Hydrogen has been discussed as the fuel of the future in recent times, with state and federal governments aiming to see renewable hydrogen at a competitive price by 2030.
But some companies – most notably Fortescue Future Industries (FFI), an offshoot of mining giant Fortescue Metals Group – have more ambitious dates in mind. FFI aims to manufacture commercial hydrogen products in Queensland within 18 months, and FFI chair Andrew Forrest seems confident there will be a market for them.
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Associate Professor Adam Osseiran, an electrical engineer at Edith Cowan University and president of the Hydrogen Society, thinks FFI’s ambitious plans have meat to them.
“I think, if you put your money where your mouth is, you can do things in that timeframe,” he says. “I don’t think Fortescue is foreign to that.
“Actually, we have to. We have to do it as fast as possible, because the world is moving so fast. And we’re talking about energy here so you cannot miss this trend.”
Part of Osseiran’s confidence in FFI springs from a hydrogen truck the company recently built from scratch.
“They said that they’re going to develop a truck, powered by hydrogen, in a few months,” he says, “and they did it in 130 days.”
FFI’s plan is ambitious, but it reflects an overall acceleration in the hydrogen industry. The Hydrogen Council – an international organisation which advocates for hydrogen fuel – has consistently brought forward its estimated dates for hydrogen competitiveness in various sectors. A January 2020 report produced with consultancy McKinsey & Co stated that “the cost of hydrogen solutions will fall sharply within the next decade – and sooner than previously expected”.
Osseiran says this happens “every time we do a study”.
Dr Jessica Allen, a researcher in electrochemical engineering at the University of Newcastle, says that the investment from FFI and state governments is one of the things speeding the process up.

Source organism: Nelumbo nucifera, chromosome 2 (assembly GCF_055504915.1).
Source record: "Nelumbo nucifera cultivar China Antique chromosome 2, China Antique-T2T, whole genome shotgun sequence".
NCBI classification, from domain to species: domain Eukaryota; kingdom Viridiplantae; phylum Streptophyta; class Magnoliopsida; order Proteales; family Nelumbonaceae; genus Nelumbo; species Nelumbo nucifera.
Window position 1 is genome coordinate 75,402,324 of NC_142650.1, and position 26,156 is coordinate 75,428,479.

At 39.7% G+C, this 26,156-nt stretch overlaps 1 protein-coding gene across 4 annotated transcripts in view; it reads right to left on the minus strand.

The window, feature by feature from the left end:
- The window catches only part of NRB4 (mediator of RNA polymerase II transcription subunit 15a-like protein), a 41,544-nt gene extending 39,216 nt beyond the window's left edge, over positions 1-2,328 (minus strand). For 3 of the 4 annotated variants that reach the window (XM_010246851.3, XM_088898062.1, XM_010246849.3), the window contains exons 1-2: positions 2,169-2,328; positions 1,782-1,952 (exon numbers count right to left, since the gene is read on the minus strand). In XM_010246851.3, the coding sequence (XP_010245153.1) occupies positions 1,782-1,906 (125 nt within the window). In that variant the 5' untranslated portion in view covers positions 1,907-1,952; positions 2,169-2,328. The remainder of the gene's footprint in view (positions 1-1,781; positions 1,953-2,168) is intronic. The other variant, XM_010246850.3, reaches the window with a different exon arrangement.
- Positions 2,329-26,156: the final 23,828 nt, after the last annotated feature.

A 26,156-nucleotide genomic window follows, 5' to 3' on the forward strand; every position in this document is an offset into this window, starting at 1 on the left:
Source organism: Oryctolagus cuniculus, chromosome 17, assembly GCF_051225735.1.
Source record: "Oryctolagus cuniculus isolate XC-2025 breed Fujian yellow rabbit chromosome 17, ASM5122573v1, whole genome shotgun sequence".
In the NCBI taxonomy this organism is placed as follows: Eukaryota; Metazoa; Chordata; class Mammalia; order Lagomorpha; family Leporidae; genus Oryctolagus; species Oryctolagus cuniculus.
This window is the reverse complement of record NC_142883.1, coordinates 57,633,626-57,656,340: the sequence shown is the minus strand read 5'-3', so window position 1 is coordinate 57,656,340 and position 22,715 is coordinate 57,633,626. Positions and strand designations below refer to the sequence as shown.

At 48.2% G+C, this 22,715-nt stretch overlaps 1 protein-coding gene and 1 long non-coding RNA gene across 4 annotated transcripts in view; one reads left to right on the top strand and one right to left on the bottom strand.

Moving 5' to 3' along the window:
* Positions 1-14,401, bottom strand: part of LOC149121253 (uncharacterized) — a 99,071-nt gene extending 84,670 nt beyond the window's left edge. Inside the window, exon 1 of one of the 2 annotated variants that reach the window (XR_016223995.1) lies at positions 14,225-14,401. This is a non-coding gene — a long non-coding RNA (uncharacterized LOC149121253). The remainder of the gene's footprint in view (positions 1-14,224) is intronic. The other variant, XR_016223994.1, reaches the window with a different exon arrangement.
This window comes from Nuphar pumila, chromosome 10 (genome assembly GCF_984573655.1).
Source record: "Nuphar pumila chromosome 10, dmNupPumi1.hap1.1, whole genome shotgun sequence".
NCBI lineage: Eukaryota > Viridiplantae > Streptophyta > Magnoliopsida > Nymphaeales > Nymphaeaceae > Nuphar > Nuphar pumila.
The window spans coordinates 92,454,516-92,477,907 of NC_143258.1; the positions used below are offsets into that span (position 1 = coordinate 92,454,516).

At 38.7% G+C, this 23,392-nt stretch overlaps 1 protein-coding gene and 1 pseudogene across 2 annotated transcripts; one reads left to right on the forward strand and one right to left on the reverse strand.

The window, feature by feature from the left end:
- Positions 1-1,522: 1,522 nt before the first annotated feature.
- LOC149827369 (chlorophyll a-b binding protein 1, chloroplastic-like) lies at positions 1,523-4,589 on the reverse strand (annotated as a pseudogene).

“In the past, no one believed that hydrogen was the way,” she says. “They thought it was going to be maybe a side-scheme, or there were other things that were going to be centre-stage.
“But green hydrogen is clearly of great importance, and people like Fortescue are driving that forward, and the government’s co-investment will attract more industries to invest.”
This acceleration has been seen in other technologies – like solar panels.
“[There’s] a cost associated with technology development […] The first prototype is really expensive and takes a long time to manufacture,” says Allen. But eventually “they just fly off shelves on their own accord”.
“That’s sort of what photovoltaics did,” she says. “It started off really expensive, and then as the uptake and investment increased the price dropped and they became a lot more cheaper and readily available. It seems like the same thing is happening for hydrogen technology.”
Osseiran says that intense industry investment, like FFI’s, is the key to accelerating.
“This is what we need. Politicians are not going to commit to something earlier than 2030. They say 2030 or 2050, but they’re hoping that the industry will make this happen [sooner].
“That’s how it should work.”
Dr Patrick Hartley, leader of the CSIRO’s Hydrogen Industry Mission, believes the hydrogen industry is accelerating – but with a caveat.
“These are announcements, so the proof in the pudding is when they turn into something more than announcements,” says Hartley.
While the electrolysers that FFI will be manufacturing first at Gladstone are a proven technology, research still needs to be done down the hydrogen supply chain – particularly in storage and transport of hydrogen at scale.
“We certainly see the storage and distribution of hydrogen as being something that needs work,” says Hartley.
There are several different options being explored – including ammonia, very low temperatures, and underground cabins, but it’s yet to be seen how each of these fares at large scale.
While the announcements this week are promising, there is still much to be done before hydrogen becomes competitive with other energy sources – particularly if it’s to be 100% renewable. Most commercial hydrogen is currently made from coal or natural gas, releasing CO2 in the process. Even if it’s made from water with electricity, the electricity doesn’t necessarily come from renewable sources.
While FFI has committed itself to entirely “green” hydrogen, exclusively from renewable sources, other players in the industry are less selective.
“We need to double, triple, multiply by 10, the green hydrogen production as soon as possible,” says Osseiran.
“This is where we cannot stop.”
Ellen Phiddian is a science journalist at Cosmos. She has a BSc (Honours) in chemistry and science communication, and an MSc in science communication, both from the Australian National University.
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